Monday, February 6, 2017

Art v. Trump v. Art

It's easy to miss, but there's a surprisingly topical piece in the UCLA Hammer Museum's "Jimmie Durham: At the Center of the World." It's a deed to Trump Tower—an alternative-fact work-on-paper. The deed is part of a 1987 collaboration between American sculptor Durham and Cuban painter José Bedia, an artist's book titled The Mystery of the Two Islands: The true story of how Cuban Communists gained control of Trump Tower.
At the time, Donald Trump was relatively little known outside of New York. But Trump Tower, opened in 1983, was already notorious as a symbol of bad taste and worse ethics. Trump was regularly in the New York media for lawsuits, mob connections, stiffed contractors, and mislabeled floors (Trump Tower's 58th floor is labeled the 68th, presumably so Trump could charge more). Yet nothing drew more bad press at the time than Trump's destruction of artworks promised to a museum.
The story was extensively covered in The New York Times and revisited last year by Callum Borchers in The Washington Post. I'm drawing heavily on Borchers's account here.
In brief, Trump Tower replaced a Bonwit Teller department story, a prime art deco building that had opened two weeks before the 1929 market crash. The store had two art-deco bas-reliefs of nude dancers and an ornate nickel-plated bronze grille. The Metropolitan Museum wanted these pieces for its permanent collection. Trump promised to donate them to the museum, provided it was practical to remove them. A Met patron agreed to help defray the cost of removal. But on June 5, 1980, the sculptures were jackhammered on Trump's order.  He acted without informing the museum.
A Trump spokesman, "John Barron," told The New York Times that the sculptures were "without artistic merit." It would have cost $32,000 to save them, and their "resale" value was only $9000. As to the bronze grille, "we don't know happened to it."
"John Barron" was a fake name that Trump used in speaking to the media by phone. He pretended to be an employee rather than himself. (Trump admitted the deception in 1990, and in 2006 he named his third son Barron.)
A Met spokesman, Ashton Hawkins—an actual person and VP of the board of trustees—insisted on the Bonwit Teller sculptures' value, artistic and economic (put at $200,000). That made Trump's decision look like not the smartest business move. 
This provoked Trump, as Trump, to comment. According to The New York Times,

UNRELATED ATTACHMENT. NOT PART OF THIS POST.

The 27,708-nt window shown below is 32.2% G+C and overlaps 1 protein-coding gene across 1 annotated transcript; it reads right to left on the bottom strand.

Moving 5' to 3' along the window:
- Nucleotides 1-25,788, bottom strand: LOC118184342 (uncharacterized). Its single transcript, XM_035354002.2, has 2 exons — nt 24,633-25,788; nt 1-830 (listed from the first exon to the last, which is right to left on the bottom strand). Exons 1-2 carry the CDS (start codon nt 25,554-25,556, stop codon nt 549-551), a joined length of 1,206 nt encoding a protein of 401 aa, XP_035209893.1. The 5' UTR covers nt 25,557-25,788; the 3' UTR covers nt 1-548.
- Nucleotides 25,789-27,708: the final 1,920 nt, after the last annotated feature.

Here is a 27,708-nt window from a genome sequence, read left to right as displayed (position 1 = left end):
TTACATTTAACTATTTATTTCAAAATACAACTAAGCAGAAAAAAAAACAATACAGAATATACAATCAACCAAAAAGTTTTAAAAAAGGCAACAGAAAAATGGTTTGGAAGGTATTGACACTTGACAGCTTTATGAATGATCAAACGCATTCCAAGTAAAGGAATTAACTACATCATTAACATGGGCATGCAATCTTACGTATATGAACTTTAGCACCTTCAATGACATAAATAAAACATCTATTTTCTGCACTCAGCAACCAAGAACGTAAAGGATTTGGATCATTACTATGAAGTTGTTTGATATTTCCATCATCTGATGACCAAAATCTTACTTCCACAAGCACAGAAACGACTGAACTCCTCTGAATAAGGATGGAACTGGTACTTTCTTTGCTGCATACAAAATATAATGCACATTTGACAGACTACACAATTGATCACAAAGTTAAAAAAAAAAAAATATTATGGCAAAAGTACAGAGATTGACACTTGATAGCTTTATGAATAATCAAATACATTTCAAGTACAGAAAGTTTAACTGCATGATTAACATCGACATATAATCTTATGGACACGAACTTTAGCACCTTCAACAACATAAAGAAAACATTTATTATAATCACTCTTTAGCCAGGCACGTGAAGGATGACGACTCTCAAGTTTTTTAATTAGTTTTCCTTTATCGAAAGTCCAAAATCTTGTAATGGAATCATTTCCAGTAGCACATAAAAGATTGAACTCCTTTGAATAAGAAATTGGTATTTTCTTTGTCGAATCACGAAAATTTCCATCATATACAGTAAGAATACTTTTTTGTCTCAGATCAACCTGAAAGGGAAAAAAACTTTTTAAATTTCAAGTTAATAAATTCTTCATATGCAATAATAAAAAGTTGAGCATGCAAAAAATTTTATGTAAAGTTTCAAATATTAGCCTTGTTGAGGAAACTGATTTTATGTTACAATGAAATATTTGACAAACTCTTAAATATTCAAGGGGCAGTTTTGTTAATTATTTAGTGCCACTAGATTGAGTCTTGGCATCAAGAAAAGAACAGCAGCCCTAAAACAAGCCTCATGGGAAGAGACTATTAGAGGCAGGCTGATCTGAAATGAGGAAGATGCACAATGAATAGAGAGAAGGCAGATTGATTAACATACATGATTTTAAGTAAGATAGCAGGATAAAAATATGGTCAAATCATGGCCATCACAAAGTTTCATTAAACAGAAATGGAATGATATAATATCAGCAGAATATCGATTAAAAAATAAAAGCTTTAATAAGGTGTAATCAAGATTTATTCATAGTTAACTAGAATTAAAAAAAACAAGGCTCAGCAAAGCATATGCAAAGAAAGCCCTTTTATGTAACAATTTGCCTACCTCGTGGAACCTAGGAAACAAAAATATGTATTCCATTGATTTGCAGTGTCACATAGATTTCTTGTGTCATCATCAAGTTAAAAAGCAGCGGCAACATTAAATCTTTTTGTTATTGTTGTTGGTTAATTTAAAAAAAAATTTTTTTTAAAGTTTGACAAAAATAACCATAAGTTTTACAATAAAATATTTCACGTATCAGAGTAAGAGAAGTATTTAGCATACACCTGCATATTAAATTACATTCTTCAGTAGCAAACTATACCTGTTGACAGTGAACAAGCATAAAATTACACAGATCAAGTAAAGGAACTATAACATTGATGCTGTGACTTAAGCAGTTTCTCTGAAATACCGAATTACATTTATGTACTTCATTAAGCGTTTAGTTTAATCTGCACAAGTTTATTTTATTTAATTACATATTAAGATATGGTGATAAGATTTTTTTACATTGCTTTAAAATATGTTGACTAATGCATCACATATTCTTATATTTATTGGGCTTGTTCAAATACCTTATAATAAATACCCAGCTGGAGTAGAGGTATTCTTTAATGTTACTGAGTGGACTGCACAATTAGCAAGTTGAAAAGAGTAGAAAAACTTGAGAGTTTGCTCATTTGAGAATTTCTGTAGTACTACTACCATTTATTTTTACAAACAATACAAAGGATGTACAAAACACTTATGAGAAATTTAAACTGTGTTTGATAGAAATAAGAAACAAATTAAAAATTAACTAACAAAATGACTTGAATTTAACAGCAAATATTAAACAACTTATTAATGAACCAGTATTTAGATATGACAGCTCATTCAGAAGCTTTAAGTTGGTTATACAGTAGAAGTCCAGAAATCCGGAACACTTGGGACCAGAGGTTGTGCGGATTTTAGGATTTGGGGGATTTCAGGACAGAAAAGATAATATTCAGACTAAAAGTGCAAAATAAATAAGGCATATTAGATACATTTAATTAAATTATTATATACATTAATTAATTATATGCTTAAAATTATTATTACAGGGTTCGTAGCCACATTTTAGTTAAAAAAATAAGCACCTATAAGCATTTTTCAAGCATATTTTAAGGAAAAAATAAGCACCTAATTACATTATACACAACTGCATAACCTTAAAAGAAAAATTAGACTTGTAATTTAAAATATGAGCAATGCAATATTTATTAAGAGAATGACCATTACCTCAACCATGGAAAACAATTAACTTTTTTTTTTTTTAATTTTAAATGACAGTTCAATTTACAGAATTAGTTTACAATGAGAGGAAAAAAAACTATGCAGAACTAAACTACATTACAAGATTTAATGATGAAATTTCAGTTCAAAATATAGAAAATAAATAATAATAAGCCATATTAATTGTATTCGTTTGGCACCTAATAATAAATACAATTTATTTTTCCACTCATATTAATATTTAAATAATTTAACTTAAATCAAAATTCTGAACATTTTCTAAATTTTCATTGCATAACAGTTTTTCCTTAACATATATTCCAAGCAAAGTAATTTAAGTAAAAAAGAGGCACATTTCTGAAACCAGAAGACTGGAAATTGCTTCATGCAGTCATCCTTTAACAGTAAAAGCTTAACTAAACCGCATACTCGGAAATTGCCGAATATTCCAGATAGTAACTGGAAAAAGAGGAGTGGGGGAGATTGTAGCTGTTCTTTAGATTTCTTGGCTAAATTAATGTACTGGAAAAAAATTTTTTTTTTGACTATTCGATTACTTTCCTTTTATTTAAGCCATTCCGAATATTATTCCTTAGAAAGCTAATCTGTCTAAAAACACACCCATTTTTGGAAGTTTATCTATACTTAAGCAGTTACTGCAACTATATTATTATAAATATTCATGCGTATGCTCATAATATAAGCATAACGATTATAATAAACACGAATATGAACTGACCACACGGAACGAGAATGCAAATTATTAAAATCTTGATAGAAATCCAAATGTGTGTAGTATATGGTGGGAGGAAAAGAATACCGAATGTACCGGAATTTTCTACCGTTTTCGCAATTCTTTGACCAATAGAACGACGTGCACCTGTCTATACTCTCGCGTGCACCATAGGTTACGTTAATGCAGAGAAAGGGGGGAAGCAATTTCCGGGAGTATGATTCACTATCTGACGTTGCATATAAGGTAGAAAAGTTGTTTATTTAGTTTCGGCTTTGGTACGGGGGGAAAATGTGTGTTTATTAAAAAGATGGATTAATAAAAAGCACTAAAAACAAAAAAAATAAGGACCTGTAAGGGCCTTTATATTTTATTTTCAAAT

“Donald J. Trump said last night that he had ordered the destruction of two Art Deco bas-relief sculptures on the Bonwit Teller Building last week because their removal could have cost more than $500,000 in taxes, demolition delays and other expenses, and might have endangered passing pedestrians on Fifth Avenue.
‘My biggest concern was the safety of people on the street below,’ said the 33-year-old developer, who contended that cranes, scaffolding and the most careful handling could not have assured the safe removal of the cracked and weathered two-ton limestone panels from high on the building’s facade.
‘ If one of those stones had slipped,’ he said, ‘people could have been killed. To me, it would not have been worth that kind of risk.’
“Mr. Trump, who is having the 50-year-old Bonwit building on Fifth Avenue at 56th Street razed to make way for a $100 million glass skyscraper, also said that he had ordered demolition workers several weeks ago to cut up and dispose of a huge Art Deco nickel grillwork over the building’s main entrance because the piece could not have been taken down otherwise.”

In a few days, the cost of saving the sculptures had increased 16-fold, and Trump had become the savior of the common man and woman.
In a follow-up piece The New York Times wrote,

“'There is nothing I would like to do more than give something to a museum,' he said in a recent interview. Why? 'I’ve always been interested in art.' A visitor observed that there was no art in Mr. Trump’s office. The developer considered this for a moment. Then, with a smile, he pointed to an idealized illustration of Trump Tower hanging on one of the walls.
“'If that isn’t art,' Mr. Trump said, 'then I don’t know what is.'"
José Bedia's Piango piano llega legos (Step by Step You Can Go Far), 2000

Jimmie Durham's Snake Eyes!, 2006. Captions include: "SOMETIMES THE CAST OF THE DICE BRINGS ONLY MISFORTUNE… NOTHING WAS WHAT IT SEEMED… AS THOUGH IT WERE TWILIGHT, BUT PERHAPS ONLY BUREAUCRACY AND FAKERY… A MAELSTROM OF CONFUSION…"

1 comment:

Anonymous said...





Meaning what?!